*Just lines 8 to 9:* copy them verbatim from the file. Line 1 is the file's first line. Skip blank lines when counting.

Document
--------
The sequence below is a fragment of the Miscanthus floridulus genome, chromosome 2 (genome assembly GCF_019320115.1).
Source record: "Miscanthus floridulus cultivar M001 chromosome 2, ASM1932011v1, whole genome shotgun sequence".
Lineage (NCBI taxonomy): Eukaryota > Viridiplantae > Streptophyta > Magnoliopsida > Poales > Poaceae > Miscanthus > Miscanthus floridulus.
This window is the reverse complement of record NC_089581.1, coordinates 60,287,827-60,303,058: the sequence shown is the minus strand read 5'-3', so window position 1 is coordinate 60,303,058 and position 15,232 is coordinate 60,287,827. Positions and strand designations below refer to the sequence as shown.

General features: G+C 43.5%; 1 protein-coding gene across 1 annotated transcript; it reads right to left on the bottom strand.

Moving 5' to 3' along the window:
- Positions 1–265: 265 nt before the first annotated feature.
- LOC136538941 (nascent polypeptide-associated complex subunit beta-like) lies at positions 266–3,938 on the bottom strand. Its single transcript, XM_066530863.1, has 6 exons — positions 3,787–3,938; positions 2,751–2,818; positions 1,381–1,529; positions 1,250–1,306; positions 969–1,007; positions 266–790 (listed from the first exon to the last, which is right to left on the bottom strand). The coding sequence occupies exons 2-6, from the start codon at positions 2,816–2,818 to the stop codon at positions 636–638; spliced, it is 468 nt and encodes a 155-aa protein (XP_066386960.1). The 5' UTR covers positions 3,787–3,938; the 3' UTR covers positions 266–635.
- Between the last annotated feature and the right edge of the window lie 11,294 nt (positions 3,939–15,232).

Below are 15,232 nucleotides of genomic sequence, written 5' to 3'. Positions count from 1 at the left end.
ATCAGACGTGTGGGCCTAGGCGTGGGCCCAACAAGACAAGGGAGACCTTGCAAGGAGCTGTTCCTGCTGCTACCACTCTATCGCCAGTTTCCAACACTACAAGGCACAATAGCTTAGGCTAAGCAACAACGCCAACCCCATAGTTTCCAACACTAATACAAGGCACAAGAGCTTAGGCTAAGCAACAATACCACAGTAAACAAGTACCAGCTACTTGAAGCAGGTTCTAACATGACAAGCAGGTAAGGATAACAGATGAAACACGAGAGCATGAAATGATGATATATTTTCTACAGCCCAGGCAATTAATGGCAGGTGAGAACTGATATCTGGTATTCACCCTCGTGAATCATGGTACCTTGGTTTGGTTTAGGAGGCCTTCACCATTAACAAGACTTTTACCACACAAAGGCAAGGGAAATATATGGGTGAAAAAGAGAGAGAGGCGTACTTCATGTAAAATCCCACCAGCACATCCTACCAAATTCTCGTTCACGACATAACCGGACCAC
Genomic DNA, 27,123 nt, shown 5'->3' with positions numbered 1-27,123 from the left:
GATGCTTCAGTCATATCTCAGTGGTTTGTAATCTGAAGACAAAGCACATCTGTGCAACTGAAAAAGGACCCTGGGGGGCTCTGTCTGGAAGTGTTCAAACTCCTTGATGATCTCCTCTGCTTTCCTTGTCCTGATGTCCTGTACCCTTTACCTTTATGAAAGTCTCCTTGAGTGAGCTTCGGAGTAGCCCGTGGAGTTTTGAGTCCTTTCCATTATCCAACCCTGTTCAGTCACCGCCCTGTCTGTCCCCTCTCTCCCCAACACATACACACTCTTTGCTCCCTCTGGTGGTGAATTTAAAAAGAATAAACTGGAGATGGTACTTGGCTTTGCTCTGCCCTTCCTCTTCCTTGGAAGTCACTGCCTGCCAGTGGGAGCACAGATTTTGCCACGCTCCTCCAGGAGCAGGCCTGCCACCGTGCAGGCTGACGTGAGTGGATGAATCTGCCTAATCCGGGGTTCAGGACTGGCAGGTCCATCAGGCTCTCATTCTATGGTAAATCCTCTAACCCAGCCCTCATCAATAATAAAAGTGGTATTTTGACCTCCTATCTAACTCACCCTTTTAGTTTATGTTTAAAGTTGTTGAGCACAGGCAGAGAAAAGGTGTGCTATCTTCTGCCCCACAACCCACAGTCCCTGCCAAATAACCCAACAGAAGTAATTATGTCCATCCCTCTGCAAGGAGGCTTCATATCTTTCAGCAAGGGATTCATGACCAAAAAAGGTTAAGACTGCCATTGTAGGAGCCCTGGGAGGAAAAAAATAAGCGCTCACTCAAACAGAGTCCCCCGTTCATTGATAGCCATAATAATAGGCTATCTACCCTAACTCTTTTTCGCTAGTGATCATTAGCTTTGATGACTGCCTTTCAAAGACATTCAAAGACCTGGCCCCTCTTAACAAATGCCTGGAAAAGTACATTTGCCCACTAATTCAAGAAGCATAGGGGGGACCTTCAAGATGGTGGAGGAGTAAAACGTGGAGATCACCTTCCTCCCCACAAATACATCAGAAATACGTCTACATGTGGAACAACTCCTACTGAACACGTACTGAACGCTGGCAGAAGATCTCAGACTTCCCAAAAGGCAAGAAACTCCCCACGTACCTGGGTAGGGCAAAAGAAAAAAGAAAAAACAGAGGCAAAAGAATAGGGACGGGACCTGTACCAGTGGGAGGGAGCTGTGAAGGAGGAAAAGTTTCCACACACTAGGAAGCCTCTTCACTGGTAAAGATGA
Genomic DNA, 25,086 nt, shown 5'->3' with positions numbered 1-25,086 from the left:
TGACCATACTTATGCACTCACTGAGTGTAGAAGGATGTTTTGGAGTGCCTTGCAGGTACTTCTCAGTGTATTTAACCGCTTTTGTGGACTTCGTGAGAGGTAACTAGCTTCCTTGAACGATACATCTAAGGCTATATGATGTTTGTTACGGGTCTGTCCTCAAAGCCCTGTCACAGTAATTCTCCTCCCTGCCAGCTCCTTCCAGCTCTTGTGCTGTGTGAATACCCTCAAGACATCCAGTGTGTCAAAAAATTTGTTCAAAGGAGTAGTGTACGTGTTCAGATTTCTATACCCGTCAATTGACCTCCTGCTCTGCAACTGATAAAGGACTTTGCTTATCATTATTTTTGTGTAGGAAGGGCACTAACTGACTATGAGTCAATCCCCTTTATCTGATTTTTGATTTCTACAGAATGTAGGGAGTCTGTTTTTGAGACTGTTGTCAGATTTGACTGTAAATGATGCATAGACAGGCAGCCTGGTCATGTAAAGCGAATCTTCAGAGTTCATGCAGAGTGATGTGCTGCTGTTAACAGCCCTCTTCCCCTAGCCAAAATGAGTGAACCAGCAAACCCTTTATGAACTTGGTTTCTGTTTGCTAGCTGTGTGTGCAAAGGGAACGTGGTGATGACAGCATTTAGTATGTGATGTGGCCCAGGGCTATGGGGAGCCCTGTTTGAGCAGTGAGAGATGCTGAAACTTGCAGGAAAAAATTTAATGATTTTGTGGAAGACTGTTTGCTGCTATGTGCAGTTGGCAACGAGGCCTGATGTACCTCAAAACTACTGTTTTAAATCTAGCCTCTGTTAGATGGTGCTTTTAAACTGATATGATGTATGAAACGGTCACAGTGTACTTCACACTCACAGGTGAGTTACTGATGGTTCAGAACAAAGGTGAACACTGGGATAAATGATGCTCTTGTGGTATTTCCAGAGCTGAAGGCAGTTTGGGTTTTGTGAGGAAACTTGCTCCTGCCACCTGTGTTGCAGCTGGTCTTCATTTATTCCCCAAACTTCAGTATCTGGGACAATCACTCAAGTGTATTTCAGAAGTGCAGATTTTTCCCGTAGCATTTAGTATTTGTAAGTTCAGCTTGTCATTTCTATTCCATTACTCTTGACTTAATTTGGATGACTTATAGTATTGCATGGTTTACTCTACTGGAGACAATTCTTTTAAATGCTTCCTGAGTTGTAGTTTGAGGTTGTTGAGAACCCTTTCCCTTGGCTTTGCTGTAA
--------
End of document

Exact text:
- LOC136538941 (nascent polypeptide-associated complex subunit beta-like) lies at positions 266–3,938 on the bottom strand. Its single transcript, XM_066530863.1, has 6 exons — positions 3,787–3,938; positions 2,751–2,818; positions 1,381–1,529; positions 1,250–1,306; positions 969–1,007; positions 266–790 (listed from the first exon to the last, which is right to left on the bottom strand). The coding sequence occupies exons 2-6, from the start codon at positions 2,816–2,818 to the stop codon at positions 636–638; spliced, it is 468 nt and encodes a 155-aa protein (XP_066386960.1). The 5' UTR covers positions 3,787–3,938; the 3' UTR covers positions 266–635.
- Between the last annotated feature and the right edge of the window lie 11,294 nt (positions 3,939–15,232).